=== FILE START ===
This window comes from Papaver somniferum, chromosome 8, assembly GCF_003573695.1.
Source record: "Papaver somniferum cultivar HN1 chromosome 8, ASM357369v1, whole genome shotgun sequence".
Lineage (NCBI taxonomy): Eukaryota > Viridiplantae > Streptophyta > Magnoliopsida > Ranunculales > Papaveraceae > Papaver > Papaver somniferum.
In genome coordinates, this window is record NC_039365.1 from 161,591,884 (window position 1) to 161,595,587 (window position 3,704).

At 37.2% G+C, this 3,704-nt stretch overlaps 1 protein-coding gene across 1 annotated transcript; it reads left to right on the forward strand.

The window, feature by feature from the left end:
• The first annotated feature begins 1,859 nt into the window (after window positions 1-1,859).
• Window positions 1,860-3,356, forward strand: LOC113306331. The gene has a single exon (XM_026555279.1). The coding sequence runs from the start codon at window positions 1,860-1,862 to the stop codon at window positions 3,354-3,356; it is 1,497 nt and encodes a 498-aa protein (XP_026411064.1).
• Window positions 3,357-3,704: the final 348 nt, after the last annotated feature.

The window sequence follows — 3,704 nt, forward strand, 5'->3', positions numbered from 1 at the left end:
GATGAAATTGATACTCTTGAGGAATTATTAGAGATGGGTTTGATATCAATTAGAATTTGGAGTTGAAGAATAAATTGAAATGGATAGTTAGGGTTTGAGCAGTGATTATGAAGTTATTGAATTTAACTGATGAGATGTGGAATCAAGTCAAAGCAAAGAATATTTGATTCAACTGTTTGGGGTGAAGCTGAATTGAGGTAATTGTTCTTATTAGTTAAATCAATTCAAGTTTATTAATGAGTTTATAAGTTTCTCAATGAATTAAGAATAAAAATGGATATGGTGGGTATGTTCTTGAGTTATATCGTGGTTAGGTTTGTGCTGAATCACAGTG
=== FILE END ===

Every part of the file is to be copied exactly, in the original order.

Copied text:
This window comes from Papaver somniferum, chromosome 8, assembly GCF_003573695.1.
Source record: "Papaver somniferum cultivar HN1 chromosome 8, ASM357369v1, whole genome shotgun sequence".
Lineage (NCBI taxonomy): Eukaryota > Viridiplantae > Streptophyta > Magnoliopsida > Ranunculales > Papaveraceae > Papaver > Papaver somniferum.
In genome coordinates, this window is record NC_039365.1 from 161,591,884 (window position 1) to 161,595,587 (window position 3,704).

At 37.2% G+C, this 3,704-nt stretch overlaps 1 protein-coding gene across 1 annotated transcript; it reads left to right on the forward strand.

The window, feature by feature from the left end:
• The first annotated feature begins 1,859 nt into the window (after window positions 1-1,859).
• Window positions 1,860-3,356, forward strand: LOC113306331. The gene has a single exon (XM_026555279.1). The coding sequence runs from the start codon at window positions 1,860-1,862 to the stop codon at window positions 3,354-3,356; it is 1,497 nt and encodes a 498-aa protein (XP_026411064.1).
• Window positions 3,357-3,704: the final 348 nt, after the last annotated feature.

The window sequence follows — 3,704 nt, forward strand, 5'->3', positions numbered from 1 at the left end:
GATGAAATTGATACTCTTGAGGAATTATTAGAGATGGGTTTGATATCAATTAGAATTTGGAGTTGAAGAATAAATTGAAATGGATAGTTAGGGTTTGAGCAGTGATTATGAAGTTATTGAATTTAACTGATGAGATGTGGAATCAAGTCAAAGCAAAGAATATTTGATTCAACTGTTTGGGGTGAAGCTGAATTGAGGTAATTGTTCTTATTAGTTAAATCAATTCAAGTTTATTAATGAGTTTATAAGTTTCTCAATGAATTAAGAATAAAAATGGATATGGTGGGTATGTTCTTGAGTTATATCGTGGTTAGGTTTGTGCTGAATCACAGTG